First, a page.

What will the property market look like post Stamp Duty holiday?

30 June 2021

According to analysts and reports written in the press, the property market is booming across the UK. The total value of homes sold in the UK is expected to reach £461bn this year, a jump of 46% on 2020, indicating the current housing market boom is likely to continue, according to a new prediction.

The property website Zoopla said its projections indicated the property market in 2021 was on course to be the busiest for 14 years.

This is all fantastic news if you live anywhere but Central London, where the market has declined, (down 2.5% year-on-year), Kensington and Chelsea (down 1.7%), Westminster (down 2.2%), and Hammersmith and
Fulham (down 1.4%). These areas have been particularly affected by the global shutdown of international business and leisure travel due to the pandemic, said Zoopla.

So, as we hear this encouraging news, which is based on families needing more space to grow, job relocation, working from home, better schools, not having to commute and therefore buying a house in a location you would prefer rather than need to live in. We ask the questions relevant to us, such as “why am I still not getting any viewings on my flat, but my friend’s house sold in one day?”

We are now in a unique market in the Southeast, where flats and houses are as different as cars and motorbikes, one being a safe bet and the other riskier (although I ride a Harley Davidson, so it doesn’t apply to me personally). Houses are attracting plenty of interest, viewings and offers, so long as they are near good schools, which seem to be at the top of the wish list now, followed by parks, entertainment and commuting has dropped down the list as more people enjoy working from home. Demand on houses ticking these boxes is so high, that most are achieving asking price and above. The same can’t be said for the flat market.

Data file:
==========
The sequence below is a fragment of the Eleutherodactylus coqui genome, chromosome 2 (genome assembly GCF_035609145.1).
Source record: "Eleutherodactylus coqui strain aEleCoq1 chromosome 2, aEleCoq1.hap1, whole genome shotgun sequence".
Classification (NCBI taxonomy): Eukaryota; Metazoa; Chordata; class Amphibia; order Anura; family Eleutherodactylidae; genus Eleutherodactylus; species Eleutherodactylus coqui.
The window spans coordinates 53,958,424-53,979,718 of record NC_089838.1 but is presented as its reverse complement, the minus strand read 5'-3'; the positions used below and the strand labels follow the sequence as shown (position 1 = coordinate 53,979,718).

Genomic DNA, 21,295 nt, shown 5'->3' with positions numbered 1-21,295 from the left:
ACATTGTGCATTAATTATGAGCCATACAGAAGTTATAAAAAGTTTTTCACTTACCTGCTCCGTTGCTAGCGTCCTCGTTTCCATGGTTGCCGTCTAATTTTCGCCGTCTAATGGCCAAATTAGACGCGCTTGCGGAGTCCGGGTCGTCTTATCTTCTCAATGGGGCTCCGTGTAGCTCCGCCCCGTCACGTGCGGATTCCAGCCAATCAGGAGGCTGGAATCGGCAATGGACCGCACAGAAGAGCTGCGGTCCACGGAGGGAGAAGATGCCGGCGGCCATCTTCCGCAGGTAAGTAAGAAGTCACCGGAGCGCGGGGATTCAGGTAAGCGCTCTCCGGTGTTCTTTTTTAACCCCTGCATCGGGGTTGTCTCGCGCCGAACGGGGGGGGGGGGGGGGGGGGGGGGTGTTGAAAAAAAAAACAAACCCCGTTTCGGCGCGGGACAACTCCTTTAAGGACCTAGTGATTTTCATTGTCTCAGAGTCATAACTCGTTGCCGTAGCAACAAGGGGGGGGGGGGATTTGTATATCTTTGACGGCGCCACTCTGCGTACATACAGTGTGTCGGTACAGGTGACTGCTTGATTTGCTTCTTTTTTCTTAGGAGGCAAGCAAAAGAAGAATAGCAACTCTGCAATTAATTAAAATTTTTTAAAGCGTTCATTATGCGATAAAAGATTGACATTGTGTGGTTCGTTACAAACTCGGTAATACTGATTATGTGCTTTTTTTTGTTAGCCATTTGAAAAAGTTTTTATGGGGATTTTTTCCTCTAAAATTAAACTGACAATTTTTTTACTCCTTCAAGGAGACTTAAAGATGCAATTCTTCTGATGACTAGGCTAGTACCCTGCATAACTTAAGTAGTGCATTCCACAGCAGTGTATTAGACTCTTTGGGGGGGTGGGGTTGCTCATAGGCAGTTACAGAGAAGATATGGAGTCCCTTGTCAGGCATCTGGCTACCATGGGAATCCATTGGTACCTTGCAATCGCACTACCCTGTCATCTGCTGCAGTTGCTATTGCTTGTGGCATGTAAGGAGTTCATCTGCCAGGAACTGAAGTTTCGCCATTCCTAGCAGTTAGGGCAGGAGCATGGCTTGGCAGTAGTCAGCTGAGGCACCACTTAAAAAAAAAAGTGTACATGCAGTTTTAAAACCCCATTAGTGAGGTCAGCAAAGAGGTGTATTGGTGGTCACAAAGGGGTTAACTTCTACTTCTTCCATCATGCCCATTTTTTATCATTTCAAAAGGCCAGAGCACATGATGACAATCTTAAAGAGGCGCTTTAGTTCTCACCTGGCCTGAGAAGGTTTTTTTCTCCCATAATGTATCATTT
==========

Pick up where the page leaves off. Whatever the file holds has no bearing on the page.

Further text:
The demand for flats is at an all-time low, with the negative snowball getting larger. People want outside space to themselves, they do not want enclosed communal hallways, lifts and high service charges. This all means that flats need to be prices very differently from houses. If a buyer can find a small run-down house at the same price as a good flat, they will go for the house. This all means that, unless you have a maisonette with private entrance and private garden, share of freehold, you need to consider taking a hefty price drop from your asking price. However, this is just a blip in the flat market.

The flat market I predict should return once we are allowed to return to normality, which is planed for the 19th July. Once the public can once again commute to work, they will start looking again at flats closer into London.

The other positive news on the horizon is the demand for rental property is very high, due to people on the move once again due to change of work and family ties. This should get the demand for buy to let properties from investors along with properties for sale with a sitting tenant. This will ensure the new landlord already has a revenue generating business to take over.

In short, if you are trying to sell a house, this is your time right now and follow your agent’s advice on the price. If it is a flat speak to a few agents and do not allow the highest priced agents to flatter you, focus on the lower price values and work your future budgets around them.